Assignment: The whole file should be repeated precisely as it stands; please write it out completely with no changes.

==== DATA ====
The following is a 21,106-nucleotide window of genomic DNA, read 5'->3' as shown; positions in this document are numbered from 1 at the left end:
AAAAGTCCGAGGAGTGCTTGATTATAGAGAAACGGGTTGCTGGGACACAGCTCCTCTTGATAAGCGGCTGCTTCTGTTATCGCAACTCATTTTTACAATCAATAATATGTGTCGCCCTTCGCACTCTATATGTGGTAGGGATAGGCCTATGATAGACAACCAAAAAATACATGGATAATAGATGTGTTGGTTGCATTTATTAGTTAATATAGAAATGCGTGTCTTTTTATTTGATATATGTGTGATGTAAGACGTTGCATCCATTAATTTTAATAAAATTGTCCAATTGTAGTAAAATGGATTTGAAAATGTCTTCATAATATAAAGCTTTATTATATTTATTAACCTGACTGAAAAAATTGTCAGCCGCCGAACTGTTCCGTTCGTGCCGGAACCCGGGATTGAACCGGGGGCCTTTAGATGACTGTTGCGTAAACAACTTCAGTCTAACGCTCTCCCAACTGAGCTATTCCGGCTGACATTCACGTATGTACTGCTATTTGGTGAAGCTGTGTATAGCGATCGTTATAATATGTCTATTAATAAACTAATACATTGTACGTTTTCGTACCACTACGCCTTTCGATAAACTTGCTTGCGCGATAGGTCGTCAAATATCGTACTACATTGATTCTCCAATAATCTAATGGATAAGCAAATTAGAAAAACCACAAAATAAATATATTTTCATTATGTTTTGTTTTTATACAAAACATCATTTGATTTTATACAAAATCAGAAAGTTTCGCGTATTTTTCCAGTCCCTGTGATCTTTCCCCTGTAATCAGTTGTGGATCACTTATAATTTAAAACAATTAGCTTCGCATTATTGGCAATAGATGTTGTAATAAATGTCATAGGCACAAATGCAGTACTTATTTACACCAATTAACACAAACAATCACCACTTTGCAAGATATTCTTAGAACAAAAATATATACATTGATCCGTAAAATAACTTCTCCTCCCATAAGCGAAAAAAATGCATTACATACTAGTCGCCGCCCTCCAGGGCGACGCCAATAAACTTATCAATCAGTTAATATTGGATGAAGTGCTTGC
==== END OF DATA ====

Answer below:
The following is a 21,106-nucleotide window of genomic DNA, read 5'->3' as shown; positions in this document are numbered from 1 at the left end:
AAAAGTCCGAGGAGTGCTTGATTATAGAGAAACGGGTTGCTGGGACACAGCTCCTCTTGATAAGCGGCTGCTTCTGTTATCGCAACTCATTTTTACAATCAATAATATGTGTCGCCCTTCGCACTCTATATGTGGTAGGGATAGGCCTATGATAGACAACCAAAAAATACATGGATAATAGATGTGTTGGTTGCATTTATTAGTTAATATAGAAATGCGTGTCTTTTTATTTGATATATGTGTGATGTAAGACGTTGCATCCATTAATTTTAATAAAATTGTCCAATTGTAGTAAAATGGATTTGAAAATGTCTTCATAATATAAAGCTTTATTATATTTATTAACCTGACTGAAAAAATTGTCAGCCGCCGAACTGTTCCGTTCGTGCCGGAACCCGGGATTGAACCGGGGGCCTTTAGATGACTGTTGCGTAAACAACTTCAGTCTAACGCTCTCCCAACTGAGCTATTCCGGCTGACATTCACGTATGTACTGCTATTTGGTGAAGCTGTGTATAGCGATCGTTATAATATGTCTATTAATAAACTAATACATTGTACGTTTTCGTACCACTACGCCTTTCGATAAACTTGCTTGCGCGATAGGTCGTCAAATATCGTACTACATTGATTCTCCAATAATCTAATGGATAAGCAAATTAGAAAAACCACAAAATAAATATATTTTCATTATGTTTTGTTTTTATACAAAACATCATTTGATTTTATACAAAATCAGAAAGTTTCGCGTATTTTTCCAGTCCCTGTGATCTTTCCCCTGTAATCAGTTGTGGATCACTTATAATTTAAAACAATTAGCTTCGCATTATTGGCAATAGATGTTGTAATAAATGTCATAGGCACAAATGCAGTACTTATTTACACCAATTAACACAAACAATCACCACTTTGCAAGATATTCTTAGAACAAAAATATATACATTGATCCGTAAAATAACTTCTCCTCCCATAAGCGAAAAAAATGCATTACATACTAGTCGCCGCCCTCCAGGGCGACGCCAATAAACTTATCAATCAGTTAATATTGGATGAAGTGCTTGC